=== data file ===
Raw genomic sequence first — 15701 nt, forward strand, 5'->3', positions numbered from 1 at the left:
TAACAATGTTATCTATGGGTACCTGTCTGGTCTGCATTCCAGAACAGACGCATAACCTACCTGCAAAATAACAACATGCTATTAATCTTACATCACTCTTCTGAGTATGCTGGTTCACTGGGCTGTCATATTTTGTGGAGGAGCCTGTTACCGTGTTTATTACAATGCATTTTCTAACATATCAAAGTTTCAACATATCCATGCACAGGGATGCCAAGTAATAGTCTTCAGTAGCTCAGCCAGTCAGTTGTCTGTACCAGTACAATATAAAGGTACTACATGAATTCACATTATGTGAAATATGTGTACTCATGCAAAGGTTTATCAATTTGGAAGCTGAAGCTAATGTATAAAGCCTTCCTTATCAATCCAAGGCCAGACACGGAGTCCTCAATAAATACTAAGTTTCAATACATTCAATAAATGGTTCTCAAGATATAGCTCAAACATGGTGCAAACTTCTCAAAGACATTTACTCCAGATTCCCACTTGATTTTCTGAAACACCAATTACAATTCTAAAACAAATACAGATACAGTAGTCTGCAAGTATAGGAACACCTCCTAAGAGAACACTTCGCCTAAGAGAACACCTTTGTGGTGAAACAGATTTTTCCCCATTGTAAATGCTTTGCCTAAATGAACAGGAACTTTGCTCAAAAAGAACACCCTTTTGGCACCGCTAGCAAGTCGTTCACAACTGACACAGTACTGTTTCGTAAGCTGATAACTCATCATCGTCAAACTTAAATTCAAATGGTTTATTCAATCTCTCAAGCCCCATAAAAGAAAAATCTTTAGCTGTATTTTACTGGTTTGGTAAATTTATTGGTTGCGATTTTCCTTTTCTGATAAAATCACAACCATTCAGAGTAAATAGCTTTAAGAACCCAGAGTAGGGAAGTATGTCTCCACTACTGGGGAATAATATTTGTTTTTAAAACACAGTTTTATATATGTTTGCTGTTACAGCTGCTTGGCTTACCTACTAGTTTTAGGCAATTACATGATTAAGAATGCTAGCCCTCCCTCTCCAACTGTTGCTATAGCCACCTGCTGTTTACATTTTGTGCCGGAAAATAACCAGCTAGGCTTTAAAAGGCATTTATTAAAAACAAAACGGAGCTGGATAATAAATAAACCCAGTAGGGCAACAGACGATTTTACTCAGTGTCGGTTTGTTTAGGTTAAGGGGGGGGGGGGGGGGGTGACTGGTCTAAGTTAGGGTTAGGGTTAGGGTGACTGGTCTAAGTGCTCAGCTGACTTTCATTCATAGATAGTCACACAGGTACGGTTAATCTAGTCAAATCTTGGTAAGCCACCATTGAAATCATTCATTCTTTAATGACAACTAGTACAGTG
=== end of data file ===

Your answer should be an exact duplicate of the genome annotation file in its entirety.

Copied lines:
Raw genomic sequence first — 15701 nt, forward strand, 5'->3', positions numbered from 1 at the left:
TAACAATGTTATCTATGGGTACCTGTCTGGTCTGCATTCCAGAACAGACGCATAACCTACCTGCAAAATAACAACATGCTATTAATCTTACATCACTCTTCTGAGTATGCTGGTTCACTGGGCTGTCATATTTTGTGGAGGAGCCTGTTACCGTGTTTATTACAATGCATTTTCTAACATATCAAAGTTTCAACATATCCATGCACAGGGATGCCAAGTAATAGTCTTCAGTAGCTCAGCCAGTCAGTTGTCTGTACCAGTACAATATAAAGGTACTACATGAATTCACATTATGTGAAATATGTGTACTCATGCAAAGGTTTATCAATTTGGAAGCTGAAGCTAATGTATAAAGCCTTCCTTATCAATCCAAGGCCAGACACGGAGTCCTCAATAAATACTAAGTTTCAATACATTCAATAAATGGTTCTCAAGATATAGCTCAAACATGGTGCAAACTTCTCAAAGACATTTACTCCAGATTCCCACTTGATTTTCTGAAACACCAATTACAATTCTAAAACAAATACAGATACAGTAGTCTGCAAGTATAGGAACACCTCCTAAGAGAACACTTCGCCTAAGAGAACACCTTTGTGGTGAAACAGATTTTTCCCCATTGTAAATGCTTTGCCTAAATGAACAGGAACTTTGCTCAAAAAGAACACCCTTTTGGCACCGCTAGCAAGTCGTTCACAACTGACACAGTACTGTTTCGTAAGCTGATAACTCATCATCGTCAAACTTAAATTCAAATGGTTTATTCAATCTCTCAAGCCCCATAAAAGAAAAATCTTTAGCTGTATTTTACTGGTTTGGTAAATTTATTGGTTGCGATTTTCCTTTTCTGATAAAATCACAACCATTCAGAGTAAATAGCTTTAAGAACCCAGAGTAGGGAAGTATGTCTCCACTACTGGGGAATAATATTTGTTTTTAAAACACAGTTTTATATATGTTTGCTGTTACAGCTGCTTGGCTTACCTACTAGTTTTAGGCAATTACATGATTAAGAATGCTAGCCCTCCCTCTCCAACTGTTGCTATAGCCACCTGCTGTTTACATTTTGTGCCGGAAAATAACCAGCTAGGCTTTAAAAGGCATTTATTAAAAACAAAACGGAGCTGGATAATAAATAAACCCAGTAGGGCAACAGACGATTTTACTCAGTGTCGGTTTGTTTAGGTTAAGGGGGGGGGGGGGGGGGTGACTGGTCTAAGTTAGGGTTAGGGTTAGGGTGACTGGTCTAAGTGCTCAGCTGACTTTCATTCATAGATAGTCACACAGGTACGGTTAATCTAGTCAAATCTTGGTAAGCCACCATTGAAATCATTCATTCTTTAATGACAACTAGTACAGTG